We still love our traditional Southern meals. This is how we are changing our traditional relationship with sodium:

  1. We only indulge on holidays or family get-togethers.
  2. We abstain from pork and eat very little red meat.
  3. Instead of 3 desserts for holiday dinner, we have only one. And, we enjoy fruit as a sweet alternative.
  4. We use half as much sugar and half as much salt when we cook.

We can probably use even less. Unfortunately, the battle doesn’t stop at home.

We love to eat out. Restaurants give me cause for concern. I have no clue how much salt is being used to prepare the food. This is scary.

Every time we order a meal, we are rolling the dice with our health. The American Heart Association has some tips to help make healthier choices when dining out.

What can we do about it?

About three-quarters of the sodium in Americans’ diets comes from processed, prepackaged, and restaurant foods. But not all processed food has too much sodium - it’s important to check labels and watch for the Salty 6 * Source: Mattes, R.D., and D. Donnelly, 1991. Relative Contributions of Dietary Sodium Sources. Journals of the American College of Nutrition 10(4):383-393.

I am a big supporter of restaurants limiting the amount of salt they put in their foods.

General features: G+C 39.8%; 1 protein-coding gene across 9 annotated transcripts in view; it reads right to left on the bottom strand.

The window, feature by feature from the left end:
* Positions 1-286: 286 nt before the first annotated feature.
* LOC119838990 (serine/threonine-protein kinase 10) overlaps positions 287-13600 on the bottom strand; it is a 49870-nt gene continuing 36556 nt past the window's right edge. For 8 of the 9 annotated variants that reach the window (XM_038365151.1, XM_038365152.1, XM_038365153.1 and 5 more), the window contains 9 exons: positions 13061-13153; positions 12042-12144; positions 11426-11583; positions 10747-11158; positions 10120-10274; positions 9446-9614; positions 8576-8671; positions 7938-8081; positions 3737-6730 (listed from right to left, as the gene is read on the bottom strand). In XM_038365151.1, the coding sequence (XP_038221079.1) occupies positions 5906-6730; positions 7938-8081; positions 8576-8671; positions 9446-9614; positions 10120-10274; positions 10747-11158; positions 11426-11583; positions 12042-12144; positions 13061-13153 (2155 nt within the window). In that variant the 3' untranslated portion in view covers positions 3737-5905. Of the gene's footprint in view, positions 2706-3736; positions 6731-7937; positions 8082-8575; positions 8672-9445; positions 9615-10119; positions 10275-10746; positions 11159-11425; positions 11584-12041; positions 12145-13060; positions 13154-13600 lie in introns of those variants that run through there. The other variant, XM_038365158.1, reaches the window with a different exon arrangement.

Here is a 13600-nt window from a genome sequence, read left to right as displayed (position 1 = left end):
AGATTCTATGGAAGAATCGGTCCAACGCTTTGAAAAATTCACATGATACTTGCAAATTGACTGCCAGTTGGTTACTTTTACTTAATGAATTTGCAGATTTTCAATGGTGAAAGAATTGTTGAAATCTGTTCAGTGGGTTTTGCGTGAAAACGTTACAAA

Evidently, I’m not alone. From an independent survey conducted by the American Heart Association in 2013, over seven in ten consumers (72%) want restaurants to reduce sodium in their foods. A similar number (74%) desire less sodium in processed foods.

Where do you stand? Would you rather control the amount of salt added to your food or leave it up to the chef to decide? If not, here’s what you can do...

Let’s change our behaviors to reduce sodium intake.

Get educated. Educate your family members. Join the American Heart Association to advocate for less sodium in our food supply.

These are a few easy calls to action for you:

Please take at least one action to make changes in your behavior, then help us spread the word.

Tawanna Browne Smith, of Mom's Guide To Travel, is joining the Sodium Blog as a Guest Blogger today. You can connect with Tawanna on Twitter at @TawannaBSmith or via the Mom's Guide To Travel Facebook page.

The views, opinions and positions expressed within these guest posts are those of the author alone and do not represent those of The American Heart Association | American Stroke Association. The accuracy, completeness and validity of any statements made within this article are not guaranteed. We accept no liability for any errors, omissions or representations. The copyright of this content belongs to the author and any liability with regards to infringement of intellectual property rights remains with them. The American Heart Association’s blog is not intended to provide medical advice or treatment. Only your healthcare provider can provide that. The American Heart Association recommends that you consult your healthcare provider regarding your personal health matters. If you think you are having a heart attack, stroke or another emergency, please call 911 immediately.